*serampan* in Yokohama Pidgin English

Daniel Long dlong at bcomp.metro-u.ac.jp
Sun Nov 21 10:27:41 UTC 1999

The information about _senapan_ is very interesting.   It sounds like the best
bet for the origin of the Yokohama "pistol" term.  The Yokohama Pidgin was
relatively short-lived and probably was unstable in the sense of having some
degree of interpersonal variation.  It seems to me quite likely that the two
terms simply got mixed up, either by the people using the Pidgin in general,
or by the (English) author of the text I have.  Incidentally, I know of only
one additional supporting text, and it lists _serampang_ for the 'wrecked
ship' but doesn't mention a word for pistol.   The loans may have been
mediated by Chinese and undergone a sound change there, but a simple mix-up
seems likely.

Danny Long

Waruno Mahdi wrote:

> > 'pistol'
> > cheese eye serampan
> > chiisai    serampang
> > small        spear
> This seems less likely, because, the meaning "spear" for Malay
> _serampang_ is not a feature of the contact varieties of Malay I
> referred to. One possibility, of course, is that it is a loan from
> Tagalog. But, at the moment, I am subjectively more inclined to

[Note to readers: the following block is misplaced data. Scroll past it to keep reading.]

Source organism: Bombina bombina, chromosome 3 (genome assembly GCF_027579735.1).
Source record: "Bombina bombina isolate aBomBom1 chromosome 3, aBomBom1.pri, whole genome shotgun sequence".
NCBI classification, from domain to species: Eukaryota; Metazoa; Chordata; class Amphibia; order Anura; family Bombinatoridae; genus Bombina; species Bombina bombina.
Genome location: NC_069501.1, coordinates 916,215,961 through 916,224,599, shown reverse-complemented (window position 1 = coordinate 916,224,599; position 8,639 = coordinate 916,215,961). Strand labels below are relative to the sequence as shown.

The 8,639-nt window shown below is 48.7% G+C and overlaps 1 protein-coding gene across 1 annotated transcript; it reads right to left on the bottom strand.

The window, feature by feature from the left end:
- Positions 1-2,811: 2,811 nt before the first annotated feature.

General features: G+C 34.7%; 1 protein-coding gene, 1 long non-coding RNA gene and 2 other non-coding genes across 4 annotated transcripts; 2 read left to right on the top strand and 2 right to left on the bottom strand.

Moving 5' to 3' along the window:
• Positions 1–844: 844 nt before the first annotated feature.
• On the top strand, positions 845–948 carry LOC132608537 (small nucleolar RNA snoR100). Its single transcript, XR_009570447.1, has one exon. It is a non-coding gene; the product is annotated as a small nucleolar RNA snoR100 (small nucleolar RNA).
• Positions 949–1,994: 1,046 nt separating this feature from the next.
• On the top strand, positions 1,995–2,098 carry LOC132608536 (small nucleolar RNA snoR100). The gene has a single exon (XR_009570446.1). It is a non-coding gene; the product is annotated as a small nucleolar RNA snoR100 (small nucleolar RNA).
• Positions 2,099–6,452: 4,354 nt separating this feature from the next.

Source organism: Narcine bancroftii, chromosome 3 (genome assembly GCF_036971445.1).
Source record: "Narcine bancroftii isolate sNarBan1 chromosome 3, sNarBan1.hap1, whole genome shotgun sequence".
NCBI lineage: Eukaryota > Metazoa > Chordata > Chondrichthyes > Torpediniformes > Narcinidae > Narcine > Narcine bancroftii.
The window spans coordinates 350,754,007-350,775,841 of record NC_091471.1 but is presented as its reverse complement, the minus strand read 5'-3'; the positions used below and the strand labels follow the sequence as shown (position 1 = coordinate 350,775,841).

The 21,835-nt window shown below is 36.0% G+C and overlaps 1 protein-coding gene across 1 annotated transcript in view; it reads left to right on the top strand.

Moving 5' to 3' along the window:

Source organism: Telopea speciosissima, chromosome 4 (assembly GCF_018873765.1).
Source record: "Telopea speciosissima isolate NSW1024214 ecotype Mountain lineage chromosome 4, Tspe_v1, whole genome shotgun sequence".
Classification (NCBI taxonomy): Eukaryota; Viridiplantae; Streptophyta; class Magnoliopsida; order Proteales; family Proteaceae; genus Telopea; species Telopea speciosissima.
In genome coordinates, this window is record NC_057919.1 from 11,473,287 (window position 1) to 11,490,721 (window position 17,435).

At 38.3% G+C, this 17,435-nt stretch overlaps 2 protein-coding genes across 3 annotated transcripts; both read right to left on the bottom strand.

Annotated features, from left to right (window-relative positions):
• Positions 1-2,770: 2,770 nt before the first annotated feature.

> consider the possibility that it reflects Malay _senapan_ (also
> doublet _senapang_) and means "rifle, any long-barreled gun for
> hand firing (i.e. not cannons etc., and also not pistols, revolvers
> etc.)". It is an early loan from  Dutch _snaphaan_  "flintlock,
> matchlock".
> The only problem is the reflexion of _n_ as _r_ in the Yokohama
> form. _n_ / _l_ alternation does occur in doublets of some colloquial
> Malay words, but I'm not aware of _senapan_/_senapang_ having an _l_
> doublet (in some dialects of Vietnamese and Chinese there is free
> variation in pronouncing either _n_ or _l_, and the feature also
> occurs in some other languages in Indochina, I think; as long as
> we don't know who mediated the loans, this must perhaps also be kept
> in mind). On the other hand, it is the prefered word for "long-barreled
> gun, rifle" in colloquial Malay (the standard term _bedil_, a loan
> from Tamil, was used much less frequently in colloquial speech and
> practically did not occur in some of the contact dialects). It is
> possible that the loan from Dutch into Malay took place in the
> Moluccas, or at least that the word was more frequently used for
> that meaning in the Moluccas than in the West of Indonesia (where
> _bedil_ was more frequent). The Dutch East India Company recruited its
> first indigenous soldiers mainly in the Moluccas (particularly Ambonese
> and Creoles). Ambonese Malay had a very significant influence on
> various contact Malay dialects (Barracks Malay, Service Malay) and
> probably also on the language of sailors.

Daniel Long, Associate Professor     tel  +81-426-77-2184
Japanese Language and Literature Dept.    fax  +81-426-77-2140
Tokyo Metropolitan University
1-1 Minami Osawa, Hachioji-shi, Tokyo  192-0397 Japan
mailto:dlong at bcomp.metro-u.ac.jp

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